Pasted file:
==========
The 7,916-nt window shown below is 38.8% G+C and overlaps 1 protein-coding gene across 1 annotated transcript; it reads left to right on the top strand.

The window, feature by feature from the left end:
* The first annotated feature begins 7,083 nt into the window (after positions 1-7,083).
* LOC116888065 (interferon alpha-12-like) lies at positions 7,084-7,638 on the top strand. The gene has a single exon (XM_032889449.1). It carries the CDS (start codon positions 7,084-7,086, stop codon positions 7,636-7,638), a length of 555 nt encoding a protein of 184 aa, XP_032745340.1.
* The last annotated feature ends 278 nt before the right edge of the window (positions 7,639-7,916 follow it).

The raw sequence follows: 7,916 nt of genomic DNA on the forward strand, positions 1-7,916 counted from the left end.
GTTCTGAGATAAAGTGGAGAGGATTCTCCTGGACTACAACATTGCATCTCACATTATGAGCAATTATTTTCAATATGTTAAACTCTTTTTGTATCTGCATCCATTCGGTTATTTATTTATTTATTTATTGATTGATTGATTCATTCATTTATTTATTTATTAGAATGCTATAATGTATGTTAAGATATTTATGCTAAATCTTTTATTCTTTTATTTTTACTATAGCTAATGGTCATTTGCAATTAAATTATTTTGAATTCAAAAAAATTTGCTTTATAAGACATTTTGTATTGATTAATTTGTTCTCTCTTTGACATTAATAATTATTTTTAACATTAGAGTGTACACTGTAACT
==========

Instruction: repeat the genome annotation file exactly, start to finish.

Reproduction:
The 7,916-nt window shown below is 38.8% G+C and overlaps 1 protein-coding gene across 1 annotated transcript; it reads left to right on the top strand.

The window, feature by feature from the left end:
* The first annotated feature begins 7,083 nt into the window (after positions 1-7,083).
* LOC116888065 (interferon alpha-12-like) lies at positions 7,084-7,638 on the top strand. The gene has a single exon (XM_032889449.1). It carries the CDS (start codon positions 7,084-7,086, stop codon positions 7,636-7,638), a length of 555 nt encoding a protein of 184 aa, XP_032745340.1.
* The last annotated feature ends 278 nt before the right edge of the window (positions 7,639-7,916 follow it).

The raw sequence follows: 7,916 nt of genomic DNA on the forward strand, positions 1-7,916 counted from the left end.
GTTCTGAGATAAAGTGGAGAGGATTCTCCTGGACTACAACATTGCATCTCACATTATGAGCAATTATTTTCAATATGTTAAACTCTTTTTGTATCTGCATCCATTCGGTTATTTATTTATTTATTTATTGATTGATTGATTCATTCATTTATTTATTTATTAGAATGCTATAATGTATGTTAAGATATTTATGCTAAATCTTTTATTCTTTTATTTTTACTATAGCTAATGGTCATTTGCAATTAAATTATTTTGAATTCAAAAAAATTTGCTTTATAAGACATTTTGTATTGATTAATTTGTTCTCTCTTTGACATTAATAATTATTTTTAACATTAGAGTGTACACTGTAACT